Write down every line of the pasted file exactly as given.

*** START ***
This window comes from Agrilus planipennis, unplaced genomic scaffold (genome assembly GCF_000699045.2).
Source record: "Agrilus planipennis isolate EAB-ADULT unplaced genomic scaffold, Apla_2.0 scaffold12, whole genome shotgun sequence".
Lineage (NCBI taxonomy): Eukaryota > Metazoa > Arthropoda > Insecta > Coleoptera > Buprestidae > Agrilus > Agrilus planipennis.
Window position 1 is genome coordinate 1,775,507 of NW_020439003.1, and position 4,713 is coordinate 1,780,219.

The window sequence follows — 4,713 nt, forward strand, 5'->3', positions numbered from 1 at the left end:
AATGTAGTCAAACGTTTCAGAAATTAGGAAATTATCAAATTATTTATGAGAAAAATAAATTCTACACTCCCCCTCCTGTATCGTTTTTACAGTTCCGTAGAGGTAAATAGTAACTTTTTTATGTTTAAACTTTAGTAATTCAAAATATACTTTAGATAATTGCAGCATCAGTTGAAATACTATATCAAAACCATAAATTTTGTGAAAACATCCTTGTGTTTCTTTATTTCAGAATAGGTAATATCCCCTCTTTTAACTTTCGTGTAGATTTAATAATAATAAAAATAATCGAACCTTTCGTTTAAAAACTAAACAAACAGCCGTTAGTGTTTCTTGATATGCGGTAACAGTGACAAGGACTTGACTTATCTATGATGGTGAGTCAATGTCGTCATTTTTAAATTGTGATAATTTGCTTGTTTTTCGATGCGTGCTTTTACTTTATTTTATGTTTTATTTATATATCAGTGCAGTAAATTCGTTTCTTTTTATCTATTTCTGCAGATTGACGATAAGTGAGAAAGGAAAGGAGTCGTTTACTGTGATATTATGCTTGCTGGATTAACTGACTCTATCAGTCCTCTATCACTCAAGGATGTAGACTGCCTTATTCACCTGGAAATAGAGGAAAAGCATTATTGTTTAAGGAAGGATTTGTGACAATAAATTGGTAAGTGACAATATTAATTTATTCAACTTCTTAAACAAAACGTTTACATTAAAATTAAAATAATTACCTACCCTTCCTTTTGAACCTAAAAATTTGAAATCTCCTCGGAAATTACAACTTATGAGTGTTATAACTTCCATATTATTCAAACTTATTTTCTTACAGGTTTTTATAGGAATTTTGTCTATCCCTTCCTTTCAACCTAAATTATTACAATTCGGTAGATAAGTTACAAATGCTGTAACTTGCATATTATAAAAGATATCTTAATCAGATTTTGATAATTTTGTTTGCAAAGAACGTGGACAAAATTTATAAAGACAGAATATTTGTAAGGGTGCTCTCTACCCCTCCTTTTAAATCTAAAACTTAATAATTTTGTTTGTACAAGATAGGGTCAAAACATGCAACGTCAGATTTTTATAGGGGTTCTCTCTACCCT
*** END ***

This window comes from Agrilus planipennis, unplaced genomic scaffold (genome assembly GCF_000699045.2).
Source record: "Agrilus planipennis isolate EAB-ADULT unplaced genomic scaffold, Apla_2.0 scaffold12, whole genome shotgun sequence".
Lineage (NCBI taxonomy): Eukaryota > Metazoa > Arthropoda > Insecta > Coleoptera > Buprestidae > Agrilus > Agrilus planipennis.
Window position 1 is genome coordinate 1,775,507 of NW_020439003.1, and position 4,713 is coordinate 1,780,219.

The window sequence follows — 4,713 nt, forward strand, 5'->3', positions numbered from 1 at the left end:
AATGTAGTCAAACGTTTCAGAAATTAGGAAATTATCAAATTATTTATGAGAAAAATAAATTCTACACTCCCCCTCCTGTATCGTTTTTACAGTTCCGTAGAGGTAAATAGTAACTTTTTTATGTTTAAACTTTAGTAATTCAAAATATACTTTAGATAATTGCAGCATCAGTTGAAATACTATATCAAAACCATAAATTTTGTGAAAACATCCTTGTGTTTCTTTATTTCAGAATAGGTAATATCCCCTCTTTTAACTTTCGTGTAGATTTAATAATAATAAAAATAATCGAACCTTTCGTTTAAAAACTAAACAAACAGCCGTTAGTGTTTCTTGATATGCGGTAACAGTGACAAGGACTTGACTTATCTATGATGGTGAGTCAATGTCGTCATTTTTAAATTGTGATAATTTGCTTGTTTTTCGATGCGTGCTTTTACTTTATTTTATGTTTTATTTATATATCAGTGCAGTAAATTCGTTTCTTTTTATCTATTTCTGCAGATTGACGATAAGTGAGAAAGGAAAGGAGTCGTTTACTGTGATATTATGCTTGCTGGATTAACTGACTCTATCAGTCCTCTATCACTCAAGGATGTAGACTGCCTTATTCACCTGGAAATAGAGGAAAAGCATTATTGTTTAAGGAAGGATTTGTGACAATAAATTGGTAAGTGACAATATTAATTTATTCAACTTCTTAAACAAAACGTTTACATTAAAATTAAAATAATTACCTACCCTTCCTTTTGAACCTAAAAATTTGAAATCTCCTCGGAAATTACAACTTATGAGTGTTATAACTTCCATATTATTCAAACTTATTTTCTTACAGGTTTTTATAGGAATTTTGTCTATCCCTTCCTTTCAACCTAAATTATTACAATTCGGTAGATAAGTTACAAATGCTGTAACTTGCATATTATAAAAGATATCTTAATCAGATTTTGATAATTTTGTTTGCAAAGAACGTGGACAAAATTTATAAAGACAGAATATTTGTAAGGGTGCTCTCTACCCCTCCTTTTAAATCTAAAACTTAATAATTTTGTTTGTACAAGATAGGGTCAAAACATGCAACGTCAGATTTTTATAGGGGTTCTCTCTACCCT